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The King's speech: where does he stand?

Monday 7 March 2011 - by The Mutterer

Bank of England governor Mervyn King is tough chap to read.

Sometimes he is like a musician playing to two orchestras.

Take his performance last week to the House of Commons Treasury Select Committee:

In virtually the same breath as warning of the dangers of "over-regulation", the maestro of macroeconomics said he couldn't understand how the public had let banks off the hook.

"I'm surprised that the degree of public anger has not been greater than it has," he noted, much like a perplexed trade unionist, as he pointed the finger firmly at bankers for cuts in public spending.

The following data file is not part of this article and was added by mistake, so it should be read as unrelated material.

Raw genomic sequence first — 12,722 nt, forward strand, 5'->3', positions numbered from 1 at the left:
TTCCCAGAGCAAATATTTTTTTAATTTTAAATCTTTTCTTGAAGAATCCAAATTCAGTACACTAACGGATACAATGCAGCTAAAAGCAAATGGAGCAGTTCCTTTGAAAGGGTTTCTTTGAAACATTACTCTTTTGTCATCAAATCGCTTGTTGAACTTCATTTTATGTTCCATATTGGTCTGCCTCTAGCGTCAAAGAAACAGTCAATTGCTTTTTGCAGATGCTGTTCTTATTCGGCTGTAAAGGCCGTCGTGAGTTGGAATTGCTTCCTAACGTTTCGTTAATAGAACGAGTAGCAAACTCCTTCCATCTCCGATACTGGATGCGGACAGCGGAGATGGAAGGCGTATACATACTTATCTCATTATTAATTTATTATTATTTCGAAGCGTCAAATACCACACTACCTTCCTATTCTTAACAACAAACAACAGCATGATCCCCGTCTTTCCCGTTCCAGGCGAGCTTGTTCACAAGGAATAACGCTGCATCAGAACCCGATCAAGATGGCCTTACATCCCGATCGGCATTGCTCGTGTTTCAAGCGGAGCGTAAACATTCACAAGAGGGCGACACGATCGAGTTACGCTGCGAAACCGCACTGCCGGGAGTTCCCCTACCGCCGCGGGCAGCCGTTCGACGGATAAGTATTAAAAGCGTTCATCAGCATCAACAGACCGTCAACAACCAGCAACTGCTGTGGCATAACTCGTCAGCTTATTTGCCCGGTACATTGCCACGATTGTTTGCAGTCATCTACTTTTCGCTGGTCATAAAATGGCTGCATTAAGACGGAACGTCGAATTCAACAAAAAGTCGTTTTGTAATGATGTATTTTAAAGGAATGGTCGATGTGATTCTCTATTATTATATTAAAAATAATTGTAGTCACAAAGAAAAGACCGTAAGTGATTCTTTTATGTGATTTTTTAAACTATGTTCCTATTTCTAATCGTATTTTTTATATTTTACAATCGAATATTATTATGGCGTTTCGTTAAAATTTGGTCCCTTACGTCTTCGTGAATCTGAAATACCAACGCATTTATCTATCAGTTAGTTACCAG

"The price of this financial crisis is being borne by people who absolutely did not cause it," he said.

Fast forward to the weekend and, in an interview with the Telegraph newspaper, King is complaining that policymakers are "harking back" too much to the policies of age-old interventionist Milton Keynes.

Then, the man who picked Adam Smith for the face of the £20 note, launches into a scathing attack on banks over their apparent ill treatment of customers and exuberant incentives schemes.

He says it is futile to single out individual bankers. But adds that the current system cannot continue.

"Bankers were given incentives to behave the way they did," he says. "That's what needs to change. We must resolve this problem."

Interesting mood music, Mervyn. But which piece are you going to play?

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